Sunday, 19 January 2014

Cameron offers cash for fracking as IDS lives down to expectations

The government is to let councils that allow fracking to take place within their boundaries to keep 100% of the business rates generated. Chancellor George Osborne is also set to offer shale gas extraction companies the ‘most generous tax breaks in the world’ in return for setting up shop I the UK.

This isn’t a bribe though, oh dear me know; perish the thought. They don’t have to go to the trouble of bribing anyone, not since planning minister Nick Boles announced last month that fracking sites could go ahead without local people being consulted or even informed.

In a written statement reported by Mr Boles says the current rules meant a ‘disproportionately large number of individuals and businesses’ need to be informed that drilling is about to take place in their neighbourhood. The cheek of people, fancy their wanting to know someone is going to be fracking around with the ground under their feet; the only thing they need to know is their place.

A spokesperson for Friends of the Earth described the move as ‘a new low in the government’s attempts to curry favour with local people.’

Lawrence Carter of Greenpeace said Mr Cameron was telling councils to ‘ignore’ the risks of fracking ‘in exchange for cold hard cash.’

Even by the not very high standards of the Cameron government this marks a new low for political cynicism. The Prime Minister knows only too well that it won’t be prosperous Tory councils in the leafier corners of the home counties who will be tempted to take a gamble on the risks fracking may pose for the future in return for a slug of desperately needed cash now; it will be bust ones in the struggling North where his party Hs few votes to lose.

The people living in areas where fracking will take place though have lots to lose; almost everything in fact.

Leave aside the environmental impact of fracking, over which scientists are still arguing the whole project is being sold to them on the basis of a huge con trick. The promised jobs bonanza is unlikely to materialise, shale gas extraction companies will bring in their own specialist staff from outside and once the reserves are used up they’ll pack their bags and go away again. As for the money generated by the business taxes so generously handed over to councils, their accountants are doubtless already planning some clever weaves and turns through to tax laws to minimise the sum paid, and we all known how brave the government is when it comes to standing up to corporate tax dodgers.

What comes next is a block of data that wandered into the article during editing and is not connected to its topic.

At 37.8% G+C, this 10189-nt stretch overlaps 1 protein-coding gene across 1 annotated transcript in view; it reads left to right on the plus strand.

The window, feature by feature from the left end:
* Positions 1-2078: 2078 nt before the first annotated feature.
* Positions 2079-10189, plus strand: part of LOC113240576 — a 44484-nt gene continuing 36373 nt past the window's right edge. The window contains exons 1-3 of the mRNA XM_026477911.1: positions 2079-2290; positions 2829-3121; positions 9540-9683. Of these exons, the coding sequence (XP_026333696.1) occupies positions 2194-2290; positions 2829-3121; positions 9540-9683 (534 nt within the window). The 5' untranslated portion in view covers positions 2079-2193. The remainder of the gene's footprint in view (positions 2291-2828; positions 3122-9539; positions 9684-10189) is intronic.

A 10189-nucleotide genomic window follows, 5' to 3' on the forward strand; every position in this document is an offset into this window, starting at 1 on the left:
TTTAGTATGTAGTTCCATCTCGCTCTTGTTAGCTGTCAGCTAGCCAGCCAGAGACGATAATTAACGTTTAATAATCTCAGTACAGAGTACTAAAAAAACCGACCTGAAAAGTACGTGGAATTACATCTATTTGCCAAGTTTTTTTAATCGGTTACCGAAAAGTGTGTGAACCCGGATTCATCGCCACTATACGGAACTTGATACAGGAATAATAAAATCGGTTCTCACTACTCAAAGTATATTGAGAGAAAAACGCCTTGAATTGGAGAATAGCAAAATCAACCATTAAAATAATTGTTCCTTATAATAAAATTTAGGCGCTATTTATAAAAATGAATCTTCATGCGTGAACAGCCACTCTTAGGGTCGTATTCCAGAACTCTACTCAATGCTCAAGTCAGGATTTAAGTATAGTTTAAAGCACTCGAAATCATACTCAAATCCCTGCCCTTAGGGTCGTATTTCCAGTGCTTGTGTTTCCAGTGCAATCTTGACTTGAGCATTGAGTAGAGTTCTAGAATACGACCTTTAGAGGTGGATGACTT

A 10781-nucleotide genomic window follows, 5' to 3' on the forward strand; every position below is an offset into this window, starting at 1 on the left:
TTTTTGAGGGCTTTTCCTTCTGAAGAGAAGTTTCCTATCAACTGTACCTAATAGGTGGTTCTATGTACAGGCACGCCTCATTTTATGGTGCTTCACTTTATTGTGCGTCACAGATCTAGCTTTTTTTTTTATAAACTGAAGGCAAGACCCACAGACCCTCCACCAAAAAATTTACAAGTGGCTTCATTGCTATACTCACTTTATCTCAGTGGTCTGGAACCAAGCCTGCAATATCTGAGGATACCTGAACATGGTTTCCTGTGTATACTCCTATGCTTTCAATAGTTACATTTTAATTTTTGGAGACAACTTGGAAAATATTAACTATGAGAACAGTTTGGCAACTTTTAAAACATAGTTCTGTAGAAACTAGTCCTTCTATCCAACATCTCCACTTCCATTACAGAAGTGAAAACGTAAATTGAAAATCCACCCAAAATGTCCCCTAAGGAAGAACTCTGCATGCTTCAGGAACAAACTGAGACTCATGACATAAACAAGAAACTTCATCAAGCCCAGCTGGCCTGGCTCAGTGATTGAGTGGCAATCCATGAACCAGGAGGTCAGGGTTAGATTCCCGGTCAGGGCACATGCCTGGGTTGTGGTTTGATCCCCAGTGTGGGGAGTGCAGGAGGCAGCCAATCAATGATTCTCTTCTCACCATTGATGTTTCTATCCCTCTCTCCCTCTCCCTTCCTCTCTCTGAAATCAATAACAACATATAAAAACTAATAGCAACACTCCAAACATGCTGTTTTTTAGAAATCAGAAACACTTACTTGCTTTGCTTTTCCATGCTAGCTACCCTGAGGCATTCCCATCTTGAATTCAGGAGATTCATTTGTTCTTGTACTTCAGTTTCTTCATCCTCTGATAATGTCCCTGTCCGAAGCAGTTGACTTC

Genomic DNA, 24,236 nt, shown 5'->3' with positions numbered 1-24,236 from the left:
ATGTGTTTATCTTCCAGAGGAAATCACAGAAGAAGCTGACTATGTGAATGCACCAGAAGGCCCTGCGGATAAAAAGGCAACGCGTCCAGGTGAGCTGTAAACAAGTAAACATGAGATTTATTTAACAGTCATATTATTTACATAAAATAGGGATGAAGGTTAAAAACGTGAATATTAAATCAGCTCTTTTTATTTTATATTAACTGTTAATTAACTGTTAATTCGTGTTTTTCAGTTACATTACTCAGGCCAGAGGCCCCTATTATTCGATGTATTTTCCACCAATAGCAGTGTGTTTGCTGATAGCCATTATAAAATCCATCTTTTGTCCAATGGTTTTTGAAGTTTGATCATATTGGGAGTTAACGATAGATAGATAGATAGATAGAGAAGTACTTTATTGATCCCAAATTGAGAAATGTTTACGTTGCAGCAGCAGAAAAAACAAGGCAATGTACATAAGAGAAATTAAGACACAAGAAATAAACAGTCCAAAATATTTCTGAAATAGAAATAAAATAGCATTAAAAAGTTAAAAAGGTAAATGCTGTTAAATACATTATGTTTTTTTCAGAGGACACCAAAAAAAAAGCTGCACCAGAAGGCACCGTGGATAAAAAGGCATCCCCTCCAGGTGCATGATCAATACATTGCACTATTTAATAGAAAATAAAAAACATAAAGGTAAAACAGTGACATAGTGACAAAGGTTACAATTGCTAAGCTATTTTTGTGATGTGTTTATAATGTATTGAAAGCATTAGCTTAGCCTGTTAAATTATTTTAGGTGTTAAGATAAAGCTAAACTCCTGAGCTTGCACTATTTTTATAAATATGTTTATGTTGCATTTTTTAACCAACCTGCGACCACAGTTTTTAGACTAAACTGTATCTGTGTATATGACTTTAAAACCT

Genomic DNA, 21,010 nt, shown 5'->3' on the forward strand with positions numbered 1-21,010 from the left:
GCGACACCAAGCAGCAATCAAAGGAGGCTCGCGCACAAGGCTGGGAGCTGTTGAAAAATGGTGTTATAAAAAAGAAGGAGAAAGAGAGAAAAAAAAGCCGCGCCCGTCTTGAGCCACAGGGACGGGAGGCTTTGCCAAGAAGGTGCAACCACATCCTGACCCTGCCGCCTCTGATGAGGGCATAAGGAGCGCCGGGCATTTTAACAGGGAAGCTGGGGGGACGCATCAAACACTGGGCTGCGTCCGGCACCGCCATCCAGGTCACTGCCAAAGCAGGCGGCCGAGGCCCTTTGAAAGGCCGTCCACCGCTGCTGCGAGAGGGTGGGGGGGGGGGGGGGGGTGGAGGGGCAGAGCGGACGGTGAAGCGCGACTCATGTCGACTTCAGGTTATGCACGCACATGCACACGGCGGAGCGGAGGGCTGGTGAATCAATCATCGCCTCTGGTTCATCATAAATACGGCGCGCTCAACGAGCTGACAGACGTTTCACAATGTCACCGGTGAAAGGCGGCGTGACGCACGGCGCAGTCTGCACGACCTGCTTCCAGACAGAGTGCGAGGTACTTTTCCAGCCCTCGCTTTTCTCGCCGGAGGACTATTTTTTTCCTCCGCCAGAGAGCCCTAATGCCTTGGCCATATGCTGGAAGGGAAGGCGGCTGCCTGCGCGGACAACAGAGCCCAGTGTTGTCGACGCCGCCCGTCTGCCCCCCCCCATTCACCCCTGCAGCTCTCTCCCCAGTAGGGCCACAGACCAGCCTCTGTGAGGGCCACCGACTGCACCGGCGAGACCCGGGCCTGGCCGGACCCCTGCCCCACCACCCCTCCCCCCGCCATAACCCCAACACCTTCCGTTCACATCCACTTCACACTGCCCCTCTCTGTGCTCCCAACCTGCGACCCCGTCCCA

Anyway, is cheap gas really worth the potential damage to the environment caused by fracking? Probably not, with a little imagination and some courage the government could produce similar results from investing in green technology and renewable power; what a shame they are sadly lacking in both.

What are we to make of the antics of hapless French president Francois Hollande, just as he was about to announce a plan to revive the flagging Gallic economy he has been engulfed by a tsunami of scandal over his extramarital activities.

Viewed from this side of the Channel it is surprising that nobody has even suggested that a senior politician who turns his private life into a sort of Brian Rix farce might think about tendering his resignation. Were a British Prime Minister to be even suspected of playing away he would be out on his ear quicker than the Daily Mail can say moral panic.

What really mystifies me though it just what the frankly dull Mr Hollande could have done to capture the affections of two intelligent and attractive women. If nothing else it proves that power, even when ineptly wielded is an aphrodisiac.

It’s that man again, Work and Pensions Secretary Iain Duncan Smith I mean, this week he risked accusations of homophobia by calling Labour MP Chris Bryant a ‘pantomime dame’ during a commons debate.

What he said was ‘I know Christmas is over but I think one of the pantomimes left a pantomime dame on the front bench.’ What a rib tickler eh; laugh, I thought they’d never start.

Mr Bryant has previous form when it comes to attracting playground taunts from cabinet members, in 2010 George Osborne also called him a ‘pantomime dame’, though to his credit Boy George did have the grace to apologise.

The standard od witty banter in the commons has never been high, but when someone like IDS sinks to a new low it seems all the worse. Not too long ago he was being touted as if not a ‘good Tory’ then at least one who was willing to try and understand how people who don’t spend their weekends on the grouse moor live.

This cheap crack along with his high handed attitude to the pain caused by his benefit reforms just shows that Tories change their attitudes about as readily as leopards change their spots.

Ambitious Labour Shadow Education Secretary Tristram Hunt wants to give teachers an equivalent status to doctors and lawyers by licensing them to practice. His intentions are good, but the thinking behind them is flawed.

The status of the medical and legal professions has declined massively in recent years but what kudos they still have depends on both having a huge degree of autonomy. Politicians tread carefully around their interests, not least because there has never been a shortage of doctors and lawyers with second careers as politicians.

Their treatment of the teaching profession is far less gentle, its significant feature is a tendency to meddle with anything and everything and then to go on and meddle with it some more for good measure. For that reason a licence to practice won’t be a passport to respect for teachers, it will be just another bureaucratic hurdle thrown in their path.

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